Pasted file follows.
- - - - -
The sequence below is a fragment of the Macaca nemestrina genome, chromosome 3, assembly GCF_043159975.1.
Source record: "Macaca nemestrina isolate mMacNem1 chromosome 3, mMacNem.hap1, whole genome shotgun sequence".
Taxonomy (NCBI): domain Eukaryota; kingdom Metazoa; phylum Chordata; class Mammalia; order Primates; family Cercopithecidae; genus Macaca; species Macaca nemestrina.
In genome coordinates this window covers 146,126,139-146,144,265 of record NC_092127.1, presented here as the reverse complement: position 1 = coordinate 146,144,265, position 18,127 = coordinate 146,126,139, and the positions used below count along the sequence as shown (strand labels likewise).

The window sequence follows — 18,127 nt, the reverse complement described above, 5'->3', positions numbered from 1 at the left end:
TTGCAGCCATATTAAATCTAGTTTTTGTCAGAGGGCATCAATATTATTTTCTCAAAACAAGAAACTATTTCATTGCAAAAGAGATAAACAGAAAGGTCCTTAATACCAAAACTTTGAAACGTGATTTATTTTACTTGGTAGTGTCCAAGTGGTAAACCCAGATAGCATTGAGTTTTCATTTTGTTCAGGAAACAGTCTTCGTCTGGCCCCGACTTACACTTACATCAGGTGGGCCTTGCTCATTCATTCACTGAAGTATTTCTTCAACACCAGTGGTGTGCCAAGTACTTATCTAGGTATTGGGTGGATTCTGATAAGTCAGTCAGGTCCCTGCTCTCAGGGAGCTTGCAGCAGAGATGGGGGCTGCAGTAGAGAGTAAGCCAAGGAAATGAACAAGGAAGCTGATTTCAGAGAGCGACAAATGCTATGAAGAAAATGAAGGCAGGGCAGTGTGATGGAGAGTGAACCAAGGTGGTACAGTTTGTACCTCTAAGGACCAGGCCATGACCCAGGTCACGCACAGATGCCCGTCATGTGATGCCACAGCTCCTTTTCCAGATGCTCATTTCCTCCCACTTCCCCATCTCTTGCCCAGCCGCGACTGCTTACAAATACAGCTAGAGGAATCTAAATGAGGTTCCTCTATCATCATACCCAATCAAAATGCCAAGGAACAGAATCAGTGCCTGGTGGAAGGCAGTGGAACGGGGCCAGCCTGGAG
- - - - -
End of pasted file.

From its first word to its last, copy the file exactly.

The sequence below is a fragment of the Macaca nemestrina genome, chromosome 3, assembly GCF_043159975.1.
Source record: "Macaca nemestrina isolate mMacNem1 chromosome 3, mMacNem.hap1, whole genome shotgun sequence".
Taxonomy (NCBI): domain Eukaryota; kingdom Metazoa; phylum Chordata; class Mammalia; order Primates; family Cercopithecidae; genus Macaca; species Macaca nemestrina.
In genome coordinates this window covers 146,126,139-146,144,265 of record NC_092127.1, presented here as the reverse complement: position 1 = coordinate 146,144,265, position 18,127 = coordinate 146,126,139, and the positions used below count along the sequence as shown (strand labels likewise).

The window sequence follows — 18,127 nt, the reverse complement described above, 5'->3', positions numbered from 1 at the left end:
TTGCAGCCATATTAAATCTAGTTTTTGTCAGAGGGCATCAATATTATTTTCTCAAAACAAGAAACTATTTCATTGCAAAAGAGATAAACAGAAAGGTCCTTAATACCAAAACTTTGAAACGTGATTTATTTTACTTGGTAGTGTCCAAGTGGTAAACCCAGATAGCATTGAGTTTTCATTTTGTTCAGGAAACAGTCTTCGTCTGGCCCCGACTTACACTTACATCAGGTGGGCCTTGCTCATTCATTCACTGAAGTATTTCTTCAACACCAGTGGTGTGCCAAGTACTTATCTAGGTATTGGGTGGATTCTGATAAGTCAGTCAGGTCCCTGCTCTCAGGGAGCTTGCAGCAGAGATGGGGGCTGCAGTAGAGAGTAAGCCAAGGAAATGAACAAGGAAGCTGATTTCAGAGAGCGACAAATGCTATGAAGAAAATGAAGGCAGGGCAGTGTGATGGAGAGTGAACCAAGGTGGTACAGTTTGTACCTCTAAGGACCAGGCCATGACCCAGGTCACGCACAGATGCCCGTCATGTGATGCCACAGCTCCTTTTCCAGATGCTCATTTCCTCCCACTTCCCCATCTCTTGCCCAGCCGCGACTGCTTACAAATACAGCTAGAGGAATCTAAATGAGGTTCCTCTATCATCATACCCAATCAAAATGCCAAGGAACAGAATCAGTGCCTGGTGGAAGGCAGTGGAACGGGGCCAGCCTGGAG